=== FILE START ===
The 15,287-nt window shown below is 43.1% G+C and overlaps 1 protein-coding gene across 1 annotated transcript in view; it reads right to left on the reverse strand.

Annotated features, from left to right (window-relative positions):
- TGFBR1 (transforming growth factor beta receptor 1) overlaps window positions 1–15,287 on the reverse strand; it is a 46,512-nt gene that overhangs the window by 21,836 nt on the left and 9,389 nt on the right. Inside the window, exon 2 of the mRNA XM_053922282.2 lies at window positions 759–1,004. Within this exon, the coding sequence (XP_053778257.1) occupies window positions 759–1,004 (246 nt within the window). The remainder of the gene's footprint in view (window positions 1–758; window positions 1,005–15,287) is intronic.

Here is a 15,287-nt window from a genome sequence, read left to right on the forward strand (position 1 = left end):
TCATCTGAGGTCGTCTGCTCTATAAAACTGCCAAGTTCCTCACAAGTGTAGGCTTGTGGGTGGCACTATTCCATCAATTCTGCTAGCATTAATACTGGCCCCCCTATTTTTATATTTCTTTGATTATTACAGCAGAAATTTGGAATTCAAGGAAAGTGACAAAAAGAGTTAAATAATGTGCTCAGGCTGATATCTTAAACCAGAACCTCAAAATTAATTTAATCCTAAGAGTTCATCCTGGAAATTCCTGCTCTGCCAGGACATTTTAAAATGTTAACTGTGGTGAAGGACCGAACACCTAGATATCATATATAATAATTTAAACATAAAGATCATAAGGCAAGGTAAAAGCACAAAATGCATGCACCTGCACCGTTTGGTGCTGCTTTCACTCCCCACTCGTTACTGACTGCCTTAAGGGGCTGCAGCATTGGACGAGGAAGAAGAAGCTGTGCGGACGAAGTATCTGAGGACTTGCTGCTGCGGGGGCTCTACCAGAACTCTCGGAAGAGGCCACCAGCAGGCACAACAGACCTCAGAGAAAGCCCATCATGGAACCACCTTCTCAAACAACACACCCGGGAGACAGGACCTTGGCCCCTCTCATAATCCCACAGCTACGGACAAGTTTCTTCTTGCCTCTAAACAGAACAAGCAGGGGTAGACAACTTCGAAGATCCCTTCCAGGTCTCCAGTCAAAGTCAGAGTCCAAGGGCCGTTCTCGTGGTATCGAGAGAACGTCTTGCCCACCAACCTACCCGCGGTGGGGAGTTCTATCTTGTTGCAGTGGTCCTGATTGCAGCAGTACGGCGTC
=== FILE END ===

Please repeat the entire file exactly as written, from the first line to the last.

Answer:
The 15,287-nt window shown below is 43.1% G+C and overlaps 1 protein-coding gene across 1 annotated transcript in view; it reads right to left on the reverse strand.

Annotated features, from left to right (window-relative positions):
- TGFBR1 (transforming growth factor beta receptor 1) overlaps window positions 1–15,287 on the reverse strand; it is a 46,512-nt gene that overhangs the window by 21,836 nt on the left and 9,389 nt on the right. Inside the window, exon 2 of the mRNA XM_053922282.2 lies at window positions 759–1,004. Within this exon, the coding sequence (XP_053778257.1) occupies window positions 759–1,004 (246 nt within the window). The remainder of the gene's footprint in view (window positions 1–758; window positions 1,005–15,287) is intronic.

Here is a 15,287-nt window from a genome sequence, read left to right on the forward strand (position 1 = left end):
TCATCTGAGGTCGTCTGCTCTATAAAACTGCCAAGTTCCTCACAAGTGTAGGCTTGTGGGTGGCACTATTCCATCAATTCTGCTAGCATTAATACTGGCCCCCCTATTTTTATATTTCTTTGATTATTACAGCAGAAATTTGGAATTCAAGGAAAGTGACAAAAAGAGTTAAATAATGTGCTCAGGCTGATATCTTAAACCAGAACCTCAAAATTAATTTAATCCTAAGAGTTCATCCTGGAAATTCCTGCTCTGCCAGGACATTTTAAAATGTTAACTGTGGTGAAGGACCGAACACCTAGATATCATATATAATAATTTAAACATAAAGATCATAAGGCAAGGTAAAAGCACAAAATGCATGCACCTGCACCGTTTGGTGCTGCTTTCACTCCCCACTCGTTACTGACTGCCTTAAGGGGCTGCAGCATTGGACGAGGAAGAAGAAGCTGTGCGGACGAAGTATCTGAGGACTTGCTGCTGCGGGGGCTCTACCAGAACTCTCGGAAGAGGCCACCAGCAGGCACAACAGACCTCAGAGAAAGCCCATCATGGAACCACCTTCTCAAACAACACACCCGGGAGACAGGACCTTGGCCCCTCTCATAATCCCACAGCTACGGACAAGTTTCTTCTTGCCTCTAAACAGAACAAGCAGGGGTAGACAACTTCGAAGATCCCTTCCAGGTCTCCAGTCAAAGTCAGAGTCCAAGGGCCGTTCTCGTGGTATCGAGAGAACGTCTTGCCCACCAACCTACCCGCGGTGGGGAGTTCTATCTTGTTGCAGTGGTCCTGATTGCAGCAGTACGGCGTC